Cholera has killed at least 94 people in northern Cameroon and is spreading, in what health officials say is the most severe outbreak in years.
"We are used to seeing cholera here during the rainy season, but we don't understand what's happening this year," Kuété Fotié Yves, health director in the district of Moloko, told IRIN. "We have not seen an outbreak of this magnitude in at least 10 years."
Moloko has had more than half the region's cases – 773 as of 3 August. "We are seeing some 30 new cases every day," said Kuété Fotié. By the end of July some 1,300 cases had been recorded in Cameroon’s Extreme North region.
Cameroon is one of several countries across the region where flooding this year has killed many and destroyed homes, livestock and crops.
Cholera is commonly called "the disease of poverty", and Kuété Fotié said: "Poverty is absolutely the foremost cause here – people do not have the means to observe even a minimum of good hygiene. You can tell people all you want to wash their hands with soap before eating, but what if they don't have money to buy soap?"
Health workers in northern Cameroon said a lack of access to latrines and safe drinking water was contributing to the spread of infectious disease in the region.
Water shortages are common in the north, and the existing wells cannot provide enough water – only 30 percent of people in rural Cameroon have access to safe water, and just 15 percent to sanitation facilities, according to a 2009 report by UN Children's Fund (UNICEF) in Cameroon.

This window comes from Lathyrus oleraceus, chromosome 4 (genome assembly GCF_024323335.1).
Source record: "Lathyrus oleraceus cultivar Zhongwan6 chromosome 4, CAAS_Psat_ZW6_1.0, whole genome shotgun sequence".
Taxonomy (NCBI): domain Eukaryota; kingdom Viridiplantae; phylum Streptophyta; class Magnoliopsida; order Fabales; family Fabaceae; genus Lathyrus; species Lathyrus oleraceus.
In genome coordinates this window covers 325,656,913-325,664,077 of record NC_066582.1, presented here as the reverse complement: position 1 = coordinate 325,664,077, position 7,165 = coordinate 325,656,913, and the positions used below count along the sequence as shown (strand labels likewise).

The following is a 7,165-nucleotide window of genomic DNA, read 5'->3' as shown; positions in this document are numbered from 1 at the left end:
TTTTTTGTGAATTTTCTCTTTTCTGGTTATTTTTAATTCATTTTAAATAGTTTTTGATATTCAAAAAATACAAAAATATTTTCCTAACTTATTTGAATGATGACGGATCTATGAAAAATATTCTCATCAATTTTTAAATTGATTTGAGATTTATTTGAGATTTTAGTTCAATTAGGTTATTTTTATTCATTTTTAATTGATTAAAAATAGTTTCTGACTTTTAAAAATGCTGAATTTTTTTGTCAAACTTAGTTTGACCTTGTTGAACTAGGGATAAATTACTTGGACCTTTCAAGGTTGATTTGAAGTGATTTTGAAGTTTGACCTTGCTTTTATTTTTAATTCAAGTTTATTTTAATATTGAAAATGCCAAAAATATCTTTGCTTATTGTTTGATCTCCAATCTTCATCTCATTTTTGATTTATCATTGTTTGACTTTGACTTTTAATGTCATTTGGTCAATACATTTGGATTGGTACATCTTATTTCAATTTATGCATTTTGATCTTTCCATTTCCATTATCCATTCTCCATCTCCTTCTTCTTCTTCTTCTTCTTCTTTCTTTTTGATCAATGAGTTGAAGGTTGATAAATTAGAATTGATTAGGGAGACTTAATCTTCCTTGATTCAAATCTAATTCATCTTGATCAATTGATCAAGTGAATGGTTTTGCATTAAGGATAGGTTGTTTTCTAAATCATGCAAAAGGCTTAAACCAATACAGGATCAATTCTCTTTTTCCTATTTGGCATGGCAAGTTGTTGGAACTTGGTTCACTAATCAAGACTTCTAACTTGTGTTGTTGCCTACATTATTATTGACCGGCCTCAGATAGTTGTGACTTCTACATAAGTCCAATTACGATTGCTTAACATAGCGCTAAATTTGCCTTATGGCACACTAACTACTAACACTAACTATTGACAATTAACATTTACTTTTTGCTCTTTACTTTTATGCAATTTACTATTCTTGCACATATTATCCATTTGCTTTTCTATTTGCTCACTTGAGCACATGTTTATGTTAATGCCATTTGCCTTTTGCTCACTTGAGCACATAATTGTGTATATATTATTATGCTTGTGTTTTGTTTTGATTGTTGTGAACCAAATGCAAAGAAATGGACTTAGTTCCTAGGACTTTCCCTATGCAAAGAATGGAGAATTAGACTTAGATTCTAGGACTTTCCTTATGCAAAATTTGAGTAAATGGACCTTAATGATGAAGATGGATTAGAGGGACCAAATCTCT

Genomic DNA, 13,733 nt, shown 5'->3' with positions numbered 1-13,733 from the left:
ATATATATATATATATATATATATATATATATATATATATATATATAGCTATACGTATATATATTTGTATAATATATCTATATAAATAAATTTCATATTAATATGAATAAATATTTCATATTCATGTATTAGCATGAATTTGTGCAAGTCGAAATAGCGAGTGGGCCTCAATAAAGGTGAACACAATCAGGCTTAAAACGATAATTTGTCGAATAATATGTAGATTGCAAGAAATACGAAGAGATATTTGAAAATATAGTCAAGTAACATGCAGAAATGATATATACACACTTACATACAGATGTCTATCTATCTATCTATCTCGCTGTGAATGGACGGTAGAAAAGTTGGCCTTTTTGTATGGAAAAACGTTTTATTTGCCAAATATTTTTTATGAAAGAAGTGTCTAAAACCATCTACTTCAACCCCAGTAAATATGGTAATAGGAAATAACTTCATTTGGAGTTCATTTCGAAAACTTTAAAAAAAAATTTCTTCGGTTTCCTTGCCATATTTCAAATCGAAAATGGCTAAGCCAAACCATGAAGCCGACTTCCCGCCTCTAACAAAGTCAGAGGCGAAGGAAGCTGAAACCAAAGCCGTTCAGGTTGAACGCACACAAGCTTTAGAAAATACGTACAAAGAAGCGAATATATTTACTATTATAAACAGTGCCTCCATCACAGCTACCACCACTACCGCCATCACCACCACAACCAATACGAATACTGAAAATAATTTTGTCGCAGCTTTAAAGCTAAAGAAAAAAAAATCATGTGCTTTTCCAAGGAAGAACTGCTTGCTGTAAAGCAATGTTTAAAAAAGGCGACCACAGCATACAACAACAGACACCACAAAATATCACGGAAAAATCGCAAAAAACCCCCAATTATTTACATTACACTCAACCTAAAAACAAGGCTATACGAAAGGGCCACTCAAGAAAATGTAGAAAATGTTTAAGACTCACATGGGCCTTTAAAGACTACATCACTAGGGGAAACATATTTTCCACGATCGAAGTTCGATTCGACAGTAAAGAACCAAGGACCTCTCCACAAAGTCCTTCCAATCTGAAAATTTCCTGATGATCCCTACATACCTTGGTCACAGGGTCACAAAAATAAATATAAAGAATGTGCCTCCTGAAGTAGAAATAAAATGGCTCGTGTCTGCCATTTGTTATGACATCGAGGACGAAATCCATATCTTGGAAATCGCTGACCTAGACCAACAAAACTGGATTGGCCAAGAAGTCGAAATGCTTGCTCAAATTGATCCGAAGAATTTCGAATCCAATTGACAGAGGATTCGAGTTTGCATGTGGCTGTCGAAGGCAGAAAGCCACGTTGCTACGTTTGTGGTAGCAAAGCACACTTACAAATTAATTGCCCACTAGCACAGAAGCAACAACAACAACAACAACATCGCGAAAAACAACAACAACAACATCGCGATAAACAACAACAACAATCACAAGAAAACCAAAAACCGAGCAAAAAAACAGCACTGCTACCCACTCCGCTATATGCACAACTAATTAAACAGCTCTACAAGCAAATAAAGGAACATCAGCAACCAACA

"Generally, people do not have toilets here," director of the Moloko district hospital, Pierre Kollo, told IRIN. "They defecate in the open, flies are everywhere, and food in the markets is not properly protected."
He said health workers were being sent to villages with medicines, saline solution and other supplies, to limit the movement of infected people. Health workers said the Health Ministry, UNICEF and the Red Cross were providing supplies.
Cholera treatment is being provided free of charge, with the support of UNICEF, the Red Cross, the World Health Organization and UN Population Fund, health officials said.
In the village of Sirak the public school – currently unoccupied as students are on holiday – has been transformed into a cholera treatment centre. Célestine Wassouo, one of three nurses manning the centre, told IRIN they were receiving at least five new cases every day.
The centre is currently short of bleach – used as a disinfectant – and supplies for intravenous drips. There is also no electricity in the village. "We get by with flashlights and lanterns," Wassouo told IRIN.
Rebecca Djao, Extreme North region health director, said about 60 percent of the deaths recorded to date had occurred in villages. She said under-nutrition was complicating the situation. "This year cholera has come during a time of food shortages – we are in the lean period.”
Cholera outbreaks are common in northern Cameroon, but this year the epidemic has not only been more severe but also struck earlier than usual. In 2009 the first infection was recorded in September; this year the first case was detected in May, before the rains began.
Health officials said someone from a neighbouring country might have brought in the disease and somehow contaminated a water source, then the infection spread from there once the rains started.
One of Cameroon's most serious outbreaks in recent years occurred in 2004, when cholera killed 100 people in the commercial capital, Douala.